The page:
It took me a while to get to grips with the Z9’s autofocus system, but I’ve found that sticking with AF-C and 3D AF tracking works very well.

But with the electronic live view, the Z9’s viewfinder is always bright enough to compose a shot, and I can check a test image without having to reposition and look at the back of the camera.

The two shells of the Nauticam NA-Z9 housing open. Using an intricate combination of levers and gears, the key camera controls are arranged within reach of the divers’ fingertips near the housing handles.

Photo credit: Nicolas Remy

The Nikon Z9 with the sensor shield visible, tucked in its Nauticam NA-Z9 housing.

Photo credit: Nicolas Remy

It took me a while to get to grips with the Z9’s autofocus system, but I’ve found that sticking with AF-C and 3D AF tracking works very well. The D500’s autofocus coverage is very wide, but the Z9’s is almost the entire frame, which is a major difference, and the autofocus is very sticky, even in low light and murky waters. Subject recognition doesn’t always work with marine life, but I have had some success with seahorses and various fish species. It saves me a lot of time.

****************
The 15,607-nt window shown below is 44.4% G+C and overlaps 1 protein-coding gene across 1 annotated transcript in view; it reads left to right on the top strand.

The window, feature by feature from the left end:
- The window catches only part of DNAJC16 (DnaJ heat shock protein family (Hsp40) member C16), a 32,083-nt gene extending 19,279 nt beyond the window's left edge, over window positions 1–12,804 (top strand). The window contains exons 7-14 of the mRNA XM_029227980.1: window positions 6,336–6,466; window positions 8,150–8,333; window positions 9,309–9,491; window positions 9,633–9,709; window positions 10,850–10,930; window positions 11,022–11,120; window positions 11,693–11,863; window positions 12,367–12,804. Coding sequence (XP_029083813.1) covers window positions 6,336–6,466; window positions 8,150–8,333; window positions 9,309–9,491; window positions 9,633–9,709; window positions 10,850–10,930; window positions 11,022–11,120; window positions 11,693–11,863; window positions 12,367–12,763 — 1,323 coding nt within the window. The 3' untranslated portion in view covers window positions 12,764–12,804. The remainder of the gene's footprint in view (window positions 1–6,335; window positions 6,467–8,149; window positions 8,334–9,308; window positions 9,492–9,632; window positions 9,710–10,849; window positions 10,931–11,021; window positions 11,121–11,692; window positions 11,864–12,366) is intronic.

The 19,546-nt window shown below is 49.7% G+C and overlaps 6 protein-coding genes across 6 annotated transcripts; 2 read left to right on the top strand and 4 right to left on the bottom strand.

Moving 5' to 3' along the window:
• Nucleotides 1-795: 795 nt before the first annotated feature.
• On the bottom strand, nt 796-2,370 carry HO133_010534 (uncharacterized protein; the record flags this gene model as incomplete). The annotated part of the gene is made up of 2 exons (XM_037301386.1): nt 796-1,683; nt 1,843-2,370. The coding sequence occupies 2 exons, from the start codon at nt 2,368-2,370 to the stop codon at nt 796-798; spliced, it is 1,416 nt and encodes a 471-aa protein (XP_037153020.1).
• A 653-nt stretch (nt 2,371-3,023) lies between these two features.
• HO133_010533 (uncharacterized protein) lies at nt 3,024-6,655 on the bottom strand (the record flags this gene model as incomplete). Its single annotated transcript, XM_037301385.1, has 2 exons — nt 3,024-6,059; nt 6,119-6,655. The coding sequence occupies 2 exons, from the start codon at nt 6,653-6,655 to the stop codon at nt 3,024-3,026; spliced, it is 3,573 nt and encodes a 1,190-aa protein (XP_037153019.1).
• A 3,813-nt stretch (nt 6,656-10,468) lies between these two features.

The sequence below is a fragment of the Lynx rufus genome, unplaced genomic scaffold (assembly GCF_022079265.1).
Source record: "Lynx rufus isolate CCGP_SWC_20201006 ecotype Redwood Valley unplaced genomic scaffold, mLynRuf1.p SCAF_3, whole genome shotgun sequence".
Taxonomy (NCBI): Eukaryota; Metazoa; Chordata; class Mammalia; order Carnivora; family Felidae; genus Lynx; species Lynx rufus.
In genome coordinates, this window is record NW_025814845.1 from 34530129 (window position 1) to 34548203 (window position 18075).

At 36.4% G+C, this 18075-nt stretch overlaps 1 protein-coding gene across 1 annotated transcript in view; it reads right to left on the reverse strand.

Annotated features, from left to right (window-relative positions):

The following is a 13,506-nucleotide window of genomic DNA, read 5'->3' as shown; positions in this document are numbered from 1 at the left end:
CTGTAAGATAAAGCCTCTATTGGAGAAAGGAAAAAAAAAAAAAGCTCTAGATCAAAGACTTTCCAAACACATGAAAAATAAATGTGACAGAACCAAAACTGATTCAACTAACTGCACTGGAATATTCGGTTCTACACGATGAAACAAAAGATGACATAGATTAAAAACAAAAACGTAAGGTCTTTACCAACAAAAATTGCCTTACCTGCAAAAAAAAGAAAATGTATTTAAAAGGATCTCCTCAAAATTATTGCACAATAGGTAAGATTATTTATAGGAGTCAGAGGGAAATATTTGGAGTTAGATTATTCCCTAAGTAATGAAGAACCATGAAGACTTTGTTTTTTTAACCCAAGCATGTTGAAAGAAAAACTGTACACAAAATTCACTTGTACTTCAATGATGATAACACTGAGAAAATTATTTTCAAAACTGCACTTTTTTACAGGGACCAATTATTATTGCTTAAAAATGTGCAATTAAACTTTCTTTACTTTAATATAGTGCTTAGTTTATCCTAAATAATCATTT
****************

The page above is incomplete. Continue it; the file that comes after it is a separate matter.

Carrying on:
[Writer’s note: Since we spoke, Nicolas has published a detailed comparison of the D500 and Z9’s autofocus here].

What makes shooting through the viewfinder preferable to using the rear LCD?

Cameras’ rear LCDs are difficult to see underwater, because there are too many reflections. We prefer to shoot through the viewfinder, and I often use an angled finder to make it easier to see through a dive mask, especially when shooting upwards. I was a bit worried about the effect that always using the EVF would have on battery life, but I’m finding that I can get six or seven hours of shooting out of the Z9 on a single battery. Typically I’ll be in the water for two to three hours, and I still have about half of my battery life left when I come up.

Marine life abounds near Fish Rock Island, off South West Rocks (NSW, Australia).

Nikon Z9 + Nikon 8-15mm (at 15mm) fisheye with FTZ adapter | ISO 400 | 1/200sec | F11
Nauticam NA-Z9 housing and 140mm glass dome port, 2x Retra Flash Pro strobes.

Photo credit: Nicolas Remy

Is there anything that you’d like to see changed or improved?

There’s really only one thing I wish could be improved, and it’s something that is a factor with many mirrorless cameras, I believe – the Z9 doesn’t like focusing under red light. Unfortunately, for night diving, we tend to use red lamps for illumination because it’s less intrusive for sea life. The Z9 can still focus on a subject lit by a red lamp, but it becomes very slow.